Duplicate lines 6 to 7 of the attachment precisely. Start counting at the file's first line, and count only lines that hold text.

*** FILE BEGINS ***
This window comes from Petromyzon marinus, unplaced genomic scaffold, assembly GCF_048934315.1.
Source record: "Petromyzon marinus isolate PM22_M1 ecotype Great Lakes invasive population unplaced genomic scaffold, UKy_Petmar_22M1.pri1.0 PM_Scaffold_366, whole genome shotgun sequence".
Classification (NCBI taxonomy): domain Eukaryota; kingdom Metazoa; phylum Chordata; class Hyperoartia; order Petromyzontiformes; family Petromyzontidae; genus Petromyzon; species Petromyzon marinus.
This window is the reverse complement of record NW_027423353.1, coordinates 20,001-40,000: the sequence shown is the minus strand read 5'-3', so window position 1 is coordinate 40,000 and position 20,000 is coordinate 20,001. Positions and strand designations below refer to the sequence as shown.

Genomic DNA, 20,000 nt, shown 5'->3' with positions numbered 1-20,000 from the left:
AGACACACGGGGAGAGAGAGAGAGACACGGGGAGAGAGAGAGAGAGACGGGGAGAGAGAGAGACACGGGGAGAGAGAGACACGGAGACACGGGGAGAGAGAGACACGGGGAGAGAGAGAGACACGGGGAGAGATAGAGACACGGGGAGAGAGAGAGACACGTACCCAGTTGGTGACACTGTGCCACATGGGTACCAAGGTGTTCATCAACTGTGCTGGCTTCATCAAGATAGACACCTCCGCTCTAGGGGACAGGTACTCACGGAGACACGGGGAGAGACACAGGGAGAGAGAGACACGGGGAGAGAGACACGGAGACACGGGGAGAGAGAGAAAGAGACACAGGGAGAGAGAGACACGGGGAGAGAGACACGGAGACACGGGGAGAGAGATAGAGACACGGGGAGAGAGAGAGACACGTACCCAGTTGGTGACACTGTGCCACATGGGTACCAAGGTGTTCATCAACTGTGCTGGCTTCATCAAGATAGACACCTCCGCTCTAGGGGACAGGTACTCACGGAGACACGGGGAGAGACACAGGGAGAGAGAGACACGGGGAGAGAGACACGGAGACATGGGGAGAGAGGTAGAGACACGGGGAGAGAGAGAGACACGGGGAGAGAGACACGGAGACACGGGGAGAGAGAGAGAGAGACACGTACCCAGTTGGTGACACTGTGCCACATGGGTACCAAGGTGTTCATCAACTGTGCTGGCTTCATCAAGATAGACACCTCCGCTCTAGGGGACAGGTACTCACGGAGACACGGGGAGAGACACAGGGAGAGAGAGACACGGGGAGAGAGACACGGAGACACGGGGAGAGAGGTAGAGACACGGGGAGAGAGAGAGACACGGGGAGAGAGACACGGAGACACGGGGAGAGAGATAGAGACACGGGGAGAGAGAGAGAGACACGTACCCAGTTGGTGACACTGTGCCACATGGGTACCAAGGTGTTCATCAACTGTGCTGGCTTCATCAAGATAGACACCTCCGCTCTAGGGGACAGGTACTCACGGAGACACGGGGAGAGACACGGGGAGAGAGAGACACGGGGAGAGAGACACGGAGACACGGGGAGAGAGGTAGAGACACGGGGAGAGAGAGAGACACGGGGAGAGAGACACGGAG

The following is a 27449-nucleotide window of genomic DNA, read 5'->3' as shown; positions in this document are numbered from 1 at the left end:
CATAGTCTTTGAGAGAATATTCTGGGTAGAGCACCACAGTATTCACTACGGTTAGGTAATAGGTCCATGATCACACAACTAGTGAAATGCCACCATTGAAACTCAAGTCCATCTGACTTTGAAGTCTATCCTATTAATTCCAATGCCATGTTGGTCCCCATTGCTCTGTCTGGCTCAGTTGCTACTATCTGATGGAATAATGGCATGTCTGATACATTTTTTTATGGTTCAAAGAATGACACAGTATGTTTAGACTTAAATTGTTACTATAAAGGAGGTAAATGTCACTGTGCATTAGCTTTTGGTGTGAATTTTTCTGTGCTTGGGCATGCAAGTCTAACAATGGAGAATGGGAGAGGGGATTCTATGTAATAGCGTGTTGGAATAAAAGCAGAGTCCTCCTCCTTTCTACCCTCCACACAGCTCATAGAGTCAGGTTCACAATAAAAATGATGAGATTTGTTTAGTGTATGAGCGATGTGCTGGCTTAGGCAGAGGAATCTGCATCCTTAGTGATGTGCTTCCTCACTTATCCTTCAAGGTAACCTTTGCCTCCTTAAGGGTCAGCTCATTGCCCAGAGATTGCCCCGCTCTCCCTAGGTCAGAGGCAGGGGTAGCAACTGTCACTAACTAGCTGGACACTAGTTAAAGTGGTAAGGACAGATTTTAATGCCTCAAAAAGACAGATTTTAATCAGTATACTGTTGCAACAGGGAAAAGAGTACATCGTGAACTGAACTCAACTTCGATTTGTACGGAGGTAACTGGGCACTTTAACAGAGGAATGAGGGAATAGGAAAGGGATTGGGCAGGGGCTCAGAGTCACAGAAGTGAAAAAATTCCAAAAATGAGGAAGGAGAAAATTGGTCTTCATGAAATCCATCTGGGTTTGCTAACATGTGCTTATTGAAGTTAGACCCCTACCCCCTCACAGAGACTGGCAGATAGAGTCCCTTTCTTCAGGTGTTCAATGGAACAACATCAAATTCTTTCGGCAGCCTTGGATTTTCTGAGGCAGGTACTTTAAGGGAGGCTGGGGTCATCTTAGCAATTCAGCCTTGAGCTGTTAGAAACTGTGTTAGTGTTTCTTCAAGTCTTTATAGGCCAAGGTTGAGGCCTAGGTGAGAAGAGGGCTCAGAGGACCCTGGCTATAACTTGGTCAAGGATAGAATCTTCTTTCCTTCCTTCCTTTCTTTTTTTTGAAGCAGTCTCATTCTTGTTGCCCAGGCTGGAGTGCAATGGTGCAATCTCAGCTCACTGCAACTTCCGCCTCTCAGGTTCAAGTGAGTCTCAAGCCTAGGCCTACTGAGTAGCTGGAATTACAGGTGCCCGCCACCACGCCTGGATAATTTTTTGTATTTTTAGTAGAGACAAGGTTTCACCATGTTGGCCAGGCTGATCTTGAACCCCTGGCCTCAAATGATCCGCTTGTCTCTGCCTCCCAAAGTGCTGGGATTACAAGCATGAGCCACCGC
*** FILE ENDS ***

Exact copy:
AGACACACGGGGAGAGAGAGAGAGACACGGGGAGAGAGAGAGAGAGACGGGGAGAGAGAGAGACACGGGGAGAGAGAGACACGGAGACACGGGGAGAGAGAGACACGGGGAGAGAGAGAGACACGGGGAGAGATAGAGACACGGGGAGAGAGAGAGACACGTACCCAGTTGGTGACACTGTGCCACATGGGTACCAAGGTGTTCATCAACTGTGCTGGCTTCATCAAGATAGACACCTCCGCTCTAGGGGACAGGTACTCACGGAGACACGGGGAGAGACACAGGGAGAGAGAGACACGGGGAGAGAGACACGGAGACACGGGGAGAGAGAGAAAGAGACACAGGGAGAGAGAGACACGGGGAGAGAGACACGGAGACACGGGGAGAGAGATAGAGACACGGGGAGAGAGAGAGACACGTACCCAGTTGGTGACACTGTGCCACATGGGTACCAAGGTGTTCATCAACTGTGCTGGCTTCATCAAGATAGACACCTCCGCTCTAGGGGACAGGTACTCACGGAGACACGGGGAGAGACACAGGGAGAGAGAGACACGGGGAGAGAGACACGGAGACATGGGGAGAGAGGTAGAGACACGGGGAGAGAGAGAGACACGGGGAGAGAGACACGGAGACACGGGGAGAGAGAGAGAGAGACACGTACCCAGTTGGTGACACTGTGCCACATGGGTACCAAGGTGTTCATCAACTGTGCTGGCTTCATCAAGATAGACACCTCCGCTCTAGGGGACAGGTACTCACGGAGACACGGGGAGAGACACAGGGAGAGAGAGACACGGGGAGAGAGACACGGAGACACGGGGAGAGAGGTAGAGACACGGGGAGAGAGAGAGACACGGGGAGAGAGACACGGAGACACGGGGAGAGAGATAGAGACACGGGGAGAGAGAGAGAGACACGTACCCAGTTGGTGACACTGTGCCACATGGGTACCAAGGTGTTCATCAACTGTGCTGGCTTCATCAAGATAGACACCTCCGCTCTAGGGGACAGGTACTCACGGAGACACGGGGAGAGACACGGGGAGAGAGAGACACGGGGAGAGAGACACGGAGACACGGGGAGAGAGGTAGAGACACGGGGAGAGAGAGAGACACGGGGAGAGAGACACGGAG

The following is a 27449-nucleotide window of genomic DNA, read 5'->3' as shown; positions in this document are numbered from 1 at the left end: